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January 31, 2024
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David Burda
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Economics Innovation System Dynamics
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Another Lesson in Drugs, Drug Prices and Drug Spending

It’s that time of year again when I try to educate myself on drugs, drug prices and drug spending. I limit my classes to one day a year lest I get sucked down the rabbit hole of covering big pharma and turn into a one-trick healthcare business journalist pony, murmuring about million-dollar pills in my sleep.

My textbooks are the IQVIA Institute’s annual Global Use of Medicines report and CMS’ annual report on national health expenditures (NHE). IQVIA released the 2024 report earlier this month. CMS released its latest report on historic NHE in December.

Let’s start with a few factoids from CMS, shall we?

  • National health spending on prescription drugs rose 8.4% in 2022 to $405.9 billion.
  • That’s the highest annual increase in prescription drug spending since 2014, when spending on drugs rose 12.1%.
  • Spending on prescription drugs represented 9.1% of total NHE in 2022. By comparison, spending on hospital care and physician and clinical services was 30.4% and 19.8% of NHE in 2022, respectively.
  • Patients’ out-of-pocket spending on prescription drugs jumped 11.6% in 2022 to $56.7 billion. That’s the highest annual increase in consumer out-of-pocket drug spending since 2002, when consumer spending on drugs rocketed 20.4%.
  • Medicare and Medicaid spending on prescription drugs rose 9.4% and 14.2%, respectively, in 2022.

And a few factoids from the IQVIA report:

  • The number of defined daily doses (DDD) of prescription drugs was unchanged in North America in 2023 at 290 billion compared with 2022. That’s projected to grow just 1.4% this year to 294 DDDs.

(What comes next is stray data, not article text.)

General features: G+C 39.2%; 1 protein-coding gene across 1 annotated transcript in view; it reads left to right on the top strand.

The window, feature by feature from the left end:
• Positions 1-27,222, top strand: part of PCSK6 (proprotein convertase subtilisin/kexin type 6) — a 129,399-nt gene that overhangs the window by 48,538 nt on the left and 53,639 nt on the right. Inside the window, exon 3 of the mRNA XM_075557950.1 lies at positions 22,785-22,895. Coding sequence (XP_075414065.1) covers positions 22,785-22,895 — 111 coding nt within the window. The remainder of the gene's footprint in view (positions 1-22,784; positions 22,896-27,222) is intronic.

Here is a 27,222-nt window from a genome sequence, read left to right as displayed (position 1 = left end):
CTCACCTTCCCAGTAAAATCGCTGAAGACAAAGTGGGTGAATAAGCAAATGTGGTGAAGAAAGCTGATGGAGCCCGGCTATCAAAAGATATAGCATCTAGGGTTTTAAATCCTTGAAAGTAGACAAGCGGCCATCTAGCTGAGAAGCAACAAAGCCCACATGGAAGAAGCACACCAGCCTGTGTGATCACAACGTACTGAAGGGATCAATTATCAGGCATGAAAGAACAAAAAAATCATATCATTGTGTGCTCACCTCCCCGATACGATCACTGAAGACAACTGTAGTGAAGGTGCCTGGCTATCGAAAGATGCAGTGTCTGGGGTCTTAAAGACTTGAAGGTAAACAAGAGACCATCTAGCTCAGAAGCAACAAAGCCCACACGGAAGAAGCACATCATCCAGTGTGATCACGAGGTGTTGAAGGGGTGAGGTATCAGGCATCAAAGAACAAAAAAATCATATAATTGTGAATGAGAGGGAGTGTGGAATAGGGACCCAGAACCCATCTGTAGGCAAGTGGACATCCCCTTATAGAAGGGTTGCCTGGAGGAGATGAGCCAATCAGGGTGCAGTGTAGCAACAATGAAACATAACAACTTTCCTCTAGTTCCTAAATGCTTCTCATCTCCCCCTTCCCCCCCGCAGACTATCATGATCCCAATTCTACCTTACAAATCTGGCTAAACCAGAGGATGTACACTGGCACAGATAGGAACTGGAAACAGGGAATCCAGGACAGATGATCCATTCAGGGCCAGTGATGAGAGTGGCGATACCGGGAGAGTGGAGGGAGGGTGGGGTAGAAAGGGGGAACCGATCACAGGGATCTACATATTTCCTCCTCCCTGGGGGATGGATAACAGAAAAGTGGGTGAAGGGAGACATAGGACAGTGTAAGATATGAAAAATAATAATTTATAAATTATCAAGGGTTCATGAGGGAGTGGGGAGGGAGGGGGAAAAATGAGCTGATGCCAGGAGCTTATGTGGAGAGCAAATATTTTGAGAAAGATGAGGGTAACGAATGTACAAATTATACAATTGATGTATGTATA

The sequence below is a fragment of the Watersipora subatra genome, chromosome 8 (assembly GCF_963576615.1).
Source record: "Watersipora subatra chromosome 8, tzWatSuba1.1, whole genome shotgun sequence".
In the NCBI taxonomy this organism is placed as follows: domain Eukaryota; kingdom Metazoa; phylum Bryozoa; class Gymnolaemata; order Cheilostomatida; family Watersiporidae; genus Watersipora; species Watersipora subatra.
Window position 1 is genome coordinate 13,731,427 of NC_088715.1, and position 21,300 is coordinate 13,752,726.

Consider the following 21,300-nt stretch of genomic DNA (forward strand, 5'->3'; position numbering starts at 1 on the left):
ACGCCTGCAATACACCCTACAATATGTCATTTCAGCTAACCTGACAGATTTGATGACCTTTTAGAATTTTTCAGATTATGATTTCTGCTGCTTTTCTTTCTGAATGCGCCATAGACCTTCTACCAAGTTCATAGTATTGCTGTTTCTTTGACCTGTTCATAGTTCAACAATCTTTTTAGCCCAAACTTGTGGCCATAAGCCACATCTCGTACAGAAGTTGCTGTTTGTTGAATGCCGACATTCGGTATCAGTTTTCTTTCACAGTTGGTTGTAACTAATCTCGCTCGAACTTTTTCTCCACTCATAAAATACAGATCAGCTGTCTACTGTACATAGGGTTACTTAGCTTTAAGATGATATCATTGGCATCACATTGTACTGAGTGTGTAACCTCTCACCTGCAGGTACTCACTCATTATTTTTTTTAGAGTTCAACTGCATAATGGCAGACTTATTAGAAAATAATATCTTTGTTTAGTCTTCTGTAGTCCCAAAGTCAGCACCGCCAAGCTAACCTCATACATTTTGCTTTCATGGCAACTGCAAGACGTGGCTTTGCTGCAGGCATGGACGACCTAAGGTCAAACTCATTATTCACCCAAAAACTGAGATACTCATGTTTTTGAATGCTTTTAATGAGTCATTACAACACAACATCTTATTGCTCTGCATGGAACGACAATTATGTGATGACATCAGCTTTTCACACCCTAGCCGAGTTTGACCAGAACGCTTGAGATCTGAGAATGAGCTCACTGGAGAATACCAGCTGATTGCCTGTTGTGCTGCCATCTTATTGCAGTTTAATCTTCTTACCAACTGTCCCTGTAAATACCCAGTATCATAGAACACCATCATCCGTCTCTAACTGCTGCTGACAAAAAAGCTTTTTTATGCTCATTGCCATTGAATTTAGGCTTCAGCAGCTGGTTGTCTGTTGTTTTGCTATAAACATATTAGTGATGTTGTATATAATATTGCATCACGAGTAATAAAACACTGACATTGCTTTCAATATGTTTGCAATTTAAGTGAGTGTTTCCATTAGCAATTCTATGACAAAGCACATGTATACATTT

• The number of global adult vaccinations dropped more than 12% to 351 million in 2022 from a peak of 400 million in 2020. That figure includes vaccines for influenza, herpes zoster, diphtheria, tetanus, pertussis, pneumonia and hepatitis B.
  • Invoice, or gross sales, of prescription drugs in the U.S. rose 10.2% to $711 billion compared with 2022. Net sales rose 8% to $446 billion.
  • The loss of exclusivity, i.e., patent protection, cost drug manufacturers $17.6 billion in lost invoice sales in the U.S.
  • Global spending on obesity drugs, i.e., GLP-1 drugs, reached $24 billion last year, up from $3.2 billion in 2020. Global spending on obesity drugs will hit $74 billion by 2028 with a compound annual growth rate of 24%-27%.

Now you know what I know. And that’s five years from now, the healthcare system will have to deal with lots of poor, skinny old people who have the flu or pneumonia.

Thanks for reading.

To learn more about what I didn’t know about drugs and drug prices, please read:

About the Author

David Burda

David Burda began covering healthcare in 1983 and hasn’t stopped since. Dave writes this monthly column “Burda on Healthcare,” contributes weekly blog posts, manages our weekly newsletter 4sight Friday, and hosts our weekly Roundup podcast. Dave believes that healthcare is a business like any other business, and customers — patients — are king. If you do what’s right for patients, good business results will follow.

Dave’s personnel experiences with the healthcare system both as a patient and family caregiver have shaped his point of view. It’s also been shaped by covering the industry for 40 years as a reporter and editor. He worked at Modern Healthcare for 25 years, the last 11 as editor.

Prior to Modern Healthcare, he did stints at the American Medical Record Association (now AHIMA) and the American Hospital Association. After Modern Healthcare, he wrote a monthly column for Twin Cities Business explaining healthcare trends to a business audience, and he developed and executed content marketing plans for leading healthcare corporations as the editorial director for healthcare strategies at MSP Communications.

When he’s not reading and writing about healthcare, Dave spends his time riding the trails of DuPage County, IL, on his bike, tending his vegetable garden and daydreaming about being a lobster fisherman in Maine. He lives in Wheaton, IL, with his lovely wife of 40 years and his three children, none of whom want to be journalists or lobster fishermen.

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